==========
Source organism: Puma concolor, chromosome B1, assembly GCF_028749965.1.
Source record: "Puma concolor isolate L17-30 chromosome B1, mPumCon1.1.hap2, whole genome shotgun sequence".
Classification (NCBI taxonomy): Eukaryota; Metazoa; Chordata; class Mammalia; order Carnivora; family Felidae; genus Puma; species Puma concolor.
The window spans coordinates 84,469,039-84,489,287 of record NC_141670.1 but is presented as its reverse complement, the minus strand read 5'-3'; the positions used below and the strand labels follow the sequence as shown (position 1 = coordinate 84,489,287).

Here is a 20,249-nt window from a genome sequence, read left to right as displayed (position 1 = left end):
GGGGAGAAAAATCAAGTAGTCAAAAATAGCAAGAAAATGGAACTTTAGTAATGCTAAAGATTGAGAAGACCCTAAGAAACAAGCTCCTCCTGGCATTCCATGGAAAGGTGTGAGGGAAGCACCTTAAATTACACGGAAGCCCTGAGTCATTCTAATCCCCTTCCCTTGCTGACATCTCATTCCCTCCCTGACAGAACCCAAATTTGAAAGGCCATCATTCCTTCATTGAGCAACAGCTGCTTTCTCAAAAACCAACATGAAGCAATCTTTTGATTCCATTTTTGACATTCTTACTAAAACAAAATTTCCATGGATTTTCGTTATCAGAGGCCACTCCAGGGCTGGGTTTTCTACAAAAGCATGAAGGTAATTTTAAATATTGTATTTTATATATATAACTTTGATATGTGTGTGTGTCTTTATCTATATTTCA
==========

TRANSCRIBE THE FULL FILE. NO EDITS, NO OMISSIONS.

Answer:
Source organism: Puma concolor, chromosome B1, assembly GCF_028749965.1.
Source record: "Puma concolor isolate L17-30 chromosome B1, mPumCon1.1.hap2, whole genome shotgun sequence".
Classification (NCBI taxonomy): Eukaryota; Metazoa; Chordata; class Mammalia; order Carnivora; family Felidae; genus Puma; species Puma concolor.
The window spans coordinates 84,469,039-84,489,287 of record NC_141670.1 but is presented as its reverse complement, the minus strand read 5'-3'; the positions used below and the strand labels follow the sequence as shown (position 1 = coordinate 84,489,287).

Here is a 20,249-nt window from a genome sequence, read left to right as displayed (position 1 = left end):
GGGGAGAAAAATCAAGTAGTCAAAAATAGCAAGAAAATGGAACTTTAGTAATGCTAAAGATTGAGAAGACCCTAAGAAACAAGCTCCTCCTGGCATTCCATGGAAAGGTGTGAGGGAAGCACCTTAAATTACACGGAAGCCCTGAGTCATTCTAATCCCCTTCCCTTGCTGACATCTCATTCCCTCCCTGACAGAACCCAAATTTGAAAGGCCATCATTCCTTCATTGAGCAACAGCTGCTTTCTCAAAAACCAACATGAAGCAATCTTTTGATTCCATTTTTGACATTCTTACTAAAACAAAATTTCCATGGATTTTCGTTATCAGAGGCCACTCCAGGGCTGGGTTTTCTACAAAAGCATGAAGGTAATTTTAAATATTGTATTTTATATATATAACTTTGATATGTGTGTGTGTCTTTATCTATATTTCA